A personal position: Let’s stop venerating public deficit reduction

I stand in utter disbelief as I hear call after call for the need to contain public deficit, as though it were a panacea to all our economic ailments. A number of political, economic and financial players are stigmatising anyone who doesn’t toe the line of the widely accepted dogma; namely, the need to balance the books.

It is not a lack of knowledge about economic policymaking that moves me to oppose this policy, but rather, it is as an ordinary citizen that I take a stand against policies that offer no understandable, concrete solutions or mechanisms for actually resolving the crisis.

Let's take the example of the recent State of the Union Address by the President of the United States, Barack Obama, who called upon members of Congress not to implement new cutbacks being proposed by certain political and financial sectors. President Obama argued that "These budget cuts are a really bad idea. I'd even say they're unfair. Hundreds of thousands of Americans will be added to the unemployment rolls. This is not hypothetical: Americans will lose their jobs."

President Obama was defending his goal of passing new measures geared towards investment in new and smarter physical infrastructure. Not only would fresh investment help improve the education system and the 'Made in America' brand by boosting manufacturing (thus creating jobs and ultimately well-being), but it would also go a long way to increasing consumer spending and halting the erosion of disposable income of Americans, amongst many other positives.

It's surprising that a country like the USA, with a deficit of 9.1% (second only to Greece and Egypt) should be the driving force behind the various international economic bodies (IMF, World Bank, G20, etc.) and their financial entities, whilst simultaneously promoting the application of deficit contention measures in other parts of the world, (Europe included), and, with the complicity of internationally respected public institutions.

Hopefully, I will be forgiven by more orthodox economists. While I admit we do need to limit costs and trim unnecessary waste left over from the recent economic boom, I disagree with unbridled austerity measures, with limiting investment in infrastructure, and with starving companies and families of credit. I sincerely find it hard to comprehend how we are to exit this crisis, with its inherent frustrations and social anxiety, and create jobs and social well-being if we continue to insist on implementing excessive cost-cutting policies. Simply put, this 'anorexic' subsistence is impairing society's ability to bounce back from this beating.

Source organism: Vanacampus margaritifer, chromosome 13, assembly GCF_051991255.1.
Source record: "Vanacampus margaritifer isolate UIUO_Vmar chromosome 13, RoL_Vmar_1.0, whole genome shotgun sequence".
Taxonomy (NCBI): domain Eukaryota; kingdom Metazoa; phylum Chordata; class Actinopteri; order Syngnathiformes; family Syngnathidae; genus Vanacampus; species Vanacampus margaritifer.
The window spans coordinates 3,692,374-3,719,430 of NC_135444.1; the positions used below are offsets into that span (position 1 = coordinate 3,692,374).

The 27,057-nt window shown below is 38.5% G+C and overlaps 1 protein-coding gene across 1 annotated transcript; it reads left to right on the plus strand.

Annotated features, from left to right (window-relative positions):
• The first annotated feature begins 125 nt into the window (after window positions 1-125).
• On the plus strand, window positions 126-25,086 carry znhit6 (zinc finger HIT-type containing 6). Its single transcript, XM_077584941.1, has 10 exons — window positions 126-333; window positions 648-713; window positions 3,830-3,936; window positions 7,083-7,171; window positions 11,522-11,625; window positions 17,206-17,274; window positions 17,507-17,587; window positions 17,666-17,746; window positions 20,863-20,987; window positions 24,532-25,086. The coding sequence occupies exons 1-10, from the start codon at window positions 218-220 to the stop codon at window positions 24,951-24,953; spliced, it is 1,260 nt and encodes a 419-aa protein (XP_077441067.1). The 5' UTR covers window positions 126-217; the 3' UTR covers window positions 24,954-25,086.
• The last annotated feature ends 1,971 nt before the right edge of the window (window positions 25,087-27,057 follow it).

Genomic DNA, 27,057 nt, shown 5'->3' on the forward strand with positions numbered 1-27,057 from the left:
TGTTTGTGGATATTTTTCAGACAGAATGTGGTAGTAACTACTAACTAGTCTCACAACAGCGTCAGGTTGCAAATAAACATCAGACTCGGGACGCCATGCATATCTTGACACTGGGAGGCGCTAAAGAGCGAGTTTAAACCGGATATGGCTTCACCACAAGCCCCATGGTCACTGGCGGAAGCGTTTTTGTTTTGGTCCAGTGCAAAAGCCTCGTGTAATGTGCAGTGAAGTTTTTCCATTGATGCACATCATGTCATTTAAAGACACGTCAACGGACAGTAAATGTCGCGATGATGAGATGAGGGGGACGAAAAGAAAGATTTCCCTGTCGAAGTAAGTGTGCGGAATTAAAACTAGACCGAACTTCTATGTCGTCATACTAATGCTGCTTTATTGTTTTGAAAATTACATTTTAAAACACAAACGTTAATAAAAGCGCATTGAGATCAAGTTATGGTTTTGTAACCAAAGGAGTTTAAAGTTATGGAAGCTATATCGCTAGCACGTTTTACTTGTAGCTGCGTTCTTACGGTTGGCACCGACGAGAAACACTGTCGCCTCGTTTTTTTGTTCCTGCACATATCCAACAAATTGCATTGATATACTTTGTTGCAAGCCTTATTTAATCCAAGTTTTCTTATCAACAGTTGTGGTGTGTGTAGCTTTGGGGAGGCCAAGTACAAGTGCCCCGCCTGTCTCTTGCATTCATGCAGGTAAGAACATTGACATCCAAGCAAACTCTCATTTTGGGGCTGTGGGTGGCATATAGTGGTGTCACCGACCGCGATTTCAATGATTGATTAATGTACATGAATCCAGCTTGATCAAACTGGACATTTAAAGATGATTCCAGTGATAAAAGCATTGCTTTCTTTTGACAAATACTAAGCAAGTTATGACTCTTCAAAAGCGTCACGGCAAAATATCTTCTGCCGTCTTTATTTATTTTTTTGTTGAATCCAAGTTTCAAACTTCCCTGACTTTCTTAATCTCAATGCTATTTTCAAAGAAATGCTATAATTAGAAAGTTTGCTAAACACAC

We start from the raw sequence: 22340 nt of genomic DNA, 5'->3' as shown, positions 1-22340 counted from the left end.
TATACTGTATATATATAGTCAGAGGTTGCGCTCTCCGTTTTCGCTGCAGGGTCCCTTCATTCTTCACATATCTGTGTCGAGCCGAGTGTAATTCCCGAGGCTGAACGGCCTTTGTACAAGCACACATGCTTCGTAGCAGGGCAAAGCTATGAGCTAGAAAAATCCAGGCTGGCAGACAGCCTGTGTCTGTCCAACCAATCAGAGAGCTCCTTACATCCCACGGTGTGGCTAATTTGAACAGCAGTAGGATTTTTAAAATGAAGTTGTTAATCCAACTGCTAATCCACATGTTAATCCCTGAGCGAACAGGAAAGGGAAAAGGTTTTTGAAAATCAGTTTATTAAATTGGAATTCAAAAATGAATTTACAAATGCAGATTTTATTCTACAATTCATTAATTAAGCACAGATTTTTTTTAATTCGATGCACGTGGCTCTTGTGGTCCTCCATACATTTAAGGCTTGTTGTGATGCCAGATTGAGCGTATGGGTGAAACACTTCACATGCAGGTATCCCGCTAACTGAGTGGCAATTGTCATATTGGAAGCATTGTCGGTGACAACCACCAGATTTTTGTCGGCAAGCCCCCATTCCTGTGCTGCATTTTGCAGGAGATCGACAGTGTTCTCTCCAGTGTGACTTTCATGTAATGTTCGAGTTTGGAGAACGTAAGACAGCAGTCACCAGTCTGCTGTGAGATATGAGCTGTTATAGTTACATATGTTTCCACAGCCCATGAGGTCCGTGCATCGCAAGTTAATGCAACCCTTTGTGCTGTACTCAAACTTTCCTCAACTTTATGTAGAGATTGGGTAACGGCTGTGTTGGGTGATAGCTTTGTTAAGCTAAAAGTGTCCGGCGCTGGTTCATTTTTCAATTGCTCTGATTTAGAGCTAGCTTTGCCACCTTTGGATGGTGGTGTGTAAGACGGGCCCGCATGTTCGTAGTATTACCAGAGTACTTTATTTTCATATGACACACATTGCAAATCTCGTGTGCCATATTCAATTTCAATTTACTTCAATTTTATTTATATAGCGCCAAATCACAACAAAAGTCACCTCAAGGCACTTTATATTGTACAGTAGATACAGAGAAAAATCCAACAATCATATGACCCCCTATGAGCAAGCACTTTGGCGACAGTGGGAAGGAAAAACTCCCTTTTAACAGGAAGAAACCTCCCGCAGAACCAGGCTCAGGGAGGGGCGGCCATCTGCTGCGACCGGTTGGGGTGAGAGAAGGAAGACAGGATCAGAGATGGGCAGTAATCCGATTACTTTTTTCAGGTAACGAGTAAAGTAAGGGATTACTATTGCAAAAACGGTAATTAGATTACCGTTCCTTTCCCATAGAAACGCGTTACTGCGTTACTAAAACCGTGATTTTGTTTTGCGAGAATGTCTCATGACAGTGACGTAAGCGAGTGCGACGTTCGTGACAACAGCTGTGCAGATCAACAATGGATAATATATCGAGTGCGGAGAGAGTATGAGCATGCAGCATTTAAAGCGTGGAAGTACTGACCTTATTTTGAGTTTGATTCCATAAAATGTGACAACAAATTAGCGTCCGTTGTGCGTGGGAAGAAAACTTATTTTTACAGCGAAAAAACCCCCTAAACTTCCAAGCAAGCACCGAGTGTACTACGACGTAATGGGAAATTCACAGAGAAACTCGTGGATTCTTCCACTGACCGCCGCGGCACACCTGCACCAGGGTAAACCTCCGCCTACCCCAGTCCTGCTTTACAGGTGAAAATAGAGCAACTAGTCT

Current fiscal policies, and their consequent lack of resources, are leading to a deteriorated state of affairs in terms of living conditions for thousands of ordinary people. These measures have had a devastating effect on, and are at the root of, growing levels of social exclusion, debilitated mechanisms of wealth creation in companies and freezing public investment to close to zero. On top of this, young people are finding it impossible to land their first job here at home and are advised instead to emigrate in search of 'opportunities'.

We need to mobilise society with a message of hope to overcome our present situation. We also need to design proposals to promote economic growth and wealth creation, boost consumer spending and increase disposable income according to social needs. Finally, tax reform is needed for fair wealth redistribution and to encourage new models of social and economic behaviour.

As we move forward, may we recall the words of Groucho Marx: "Fight despair with happiness and courage."


* Published in El Economista, 04/03/2013 (Spanish)

Sabin Azua

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